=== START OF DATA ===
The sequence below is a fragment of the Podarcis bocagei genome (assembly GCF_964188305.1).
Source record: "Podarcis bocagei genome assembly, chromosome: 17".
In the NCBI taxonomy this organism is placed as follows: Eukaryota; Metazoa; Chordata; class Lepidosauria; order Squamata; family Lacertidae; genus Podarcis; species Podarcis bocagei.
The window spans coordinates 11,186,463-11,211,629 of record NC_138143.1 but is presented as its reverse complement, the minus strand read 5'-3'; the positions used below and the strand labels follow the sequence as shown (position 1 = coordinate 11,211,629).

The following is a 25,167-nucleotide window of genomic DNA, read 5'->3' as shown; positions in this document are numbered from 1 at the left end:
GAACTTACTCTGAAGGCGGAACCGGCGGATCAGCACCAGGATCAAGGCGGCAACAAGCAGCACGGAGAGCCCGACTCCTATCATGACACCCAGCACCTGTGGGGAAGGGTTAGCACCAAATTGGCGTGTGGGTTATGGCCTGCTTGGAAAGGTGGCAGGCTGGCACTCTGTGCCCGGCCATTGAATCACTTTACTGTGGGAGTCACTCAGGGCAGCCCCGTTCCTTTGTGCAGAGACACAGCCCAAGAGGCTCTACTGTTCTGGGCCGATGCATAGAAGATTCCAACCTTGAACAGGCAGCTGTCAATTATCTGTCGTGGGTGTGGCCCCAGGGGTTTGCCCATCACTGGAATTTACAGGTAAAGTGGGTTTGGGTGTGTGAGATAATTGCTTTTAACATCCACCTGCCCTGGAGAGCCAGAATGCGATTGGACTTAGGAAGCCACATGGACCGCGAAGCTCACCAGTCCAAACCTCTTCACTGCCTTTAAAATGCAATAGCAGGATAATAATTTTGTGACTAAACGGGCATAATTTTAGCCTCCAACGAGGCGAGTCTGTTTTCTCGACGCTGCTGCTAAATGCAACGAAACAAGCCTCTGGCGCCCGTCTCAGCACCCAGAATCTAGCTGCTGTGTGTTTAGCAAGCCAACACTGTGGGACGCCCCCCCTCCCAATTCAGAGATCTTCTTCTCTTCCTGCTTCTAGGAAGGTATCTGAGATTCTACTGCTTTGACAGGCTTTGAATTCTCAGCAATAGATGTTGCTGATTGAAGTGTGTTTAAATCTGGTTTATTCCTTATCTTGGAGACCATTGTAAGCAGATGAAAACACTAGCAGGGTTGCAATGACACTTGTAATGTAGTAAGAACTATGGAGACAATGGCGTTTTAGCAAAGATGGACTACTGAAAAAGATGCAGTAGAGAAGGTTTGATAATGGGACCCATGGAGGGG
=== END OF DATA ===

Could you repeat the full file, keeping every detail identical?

The sequence below is a fragment of the Podarcis bocagei genome (assembly GCF_964188305.1).
Source record: "Podarcis bocagei genome assembly, chromosome: 17".
In the NCBI taxonomy this organism is placed as follows: Eukaryota; Metazoa; Chordata; class Lepidosauria; order Squamata; family Lacertidae; genus Podarcis; species Podarcis bocagei.
The window spans coordinates 11,186,463-11,211,629 of record NC_138143.1 but is presented as its reverse complement, the minus strand read 5'-3'; the positions used below and the strand labels follow the sequence as shown (position 1 = coordinate 11,211,629).

The following is a 25,167-nucleotide window of genomic DNA, read 5'->3' as shown; positions in this document are numbered from 1 at the left end:
GAACTTACTCTGAAGGCGGAACCGGCGGATCAGCACCAGGATCAAGGCGGCAACAAGCAGCACGGAGAGCCCGACTCCTATCATGACACCCAGCACCTGTGGGGAAGGGTTAGCACCAAATTGGCGTGTGGGTTATGGCCTGCTTGGAAAGGTGGCAGGCTGGCACTCTGTGCCCGGCCATTGAATCACTTTACTGTGGGAGTCACTCAGGGCAGCCCCGTTCCTTTGTGCAGAGACACAGCCCAAGAGGCTCTACTGTTCTGGGCCGATGCATAGAAGATTCCAACCTTGAACAGGCAGCTGTCAATTATCTGTCGTGGGTGTGGCCCCAGGGGTTTGCCCATCACTGGAATTTACAGGTAAAGTGGGTTTGGGTGTGTGAGATAATTGCTTTTAACATCCACCTGCCCTGGAGAGCCAGAATGCGATTGGACTTAGGAAGCCACATGGACCGCGAAGCTCACCAGTCCAAACCTCTTCACTGCCTTTAAAATGCAATAGCAGGATAATAATTTTGTGACTAAACGGGCATAATTTTAGCCTCCAACGAGGCGAGTCTGTTTTCTCGACGCTGCTGCTAAATGCAACGAAACAAGCCTCTGGCGCCCGTCTCAGCACCCAGAATCTAGCTGCTGTGTGTTTAGCAAGCCAACACTGTGGGACGCCCCCCCTCCCAATTCAGAGATCTTCTTCTCTTCCTGCTTCTAGGAAGGTATCTGAGATTCTACTGCTTTGACAGGCTTTGAATTCTCAGCAATAGATGTTGCTGATTGAAGTGTGTTTAAATCTGGTTTATTCCTTATCTTGGAGACCATTGTAAGCAGATGAAAACACTAGCAGGGTTGCAATGACACTTGTAATGTAGTAAGAACTATGGAGACAATGGCGTTTTAGCAAAGATGGACTACTGAAAAAGATGCAGTAGAGAAGGTTTGATAATGGGACCCATGGAGGGG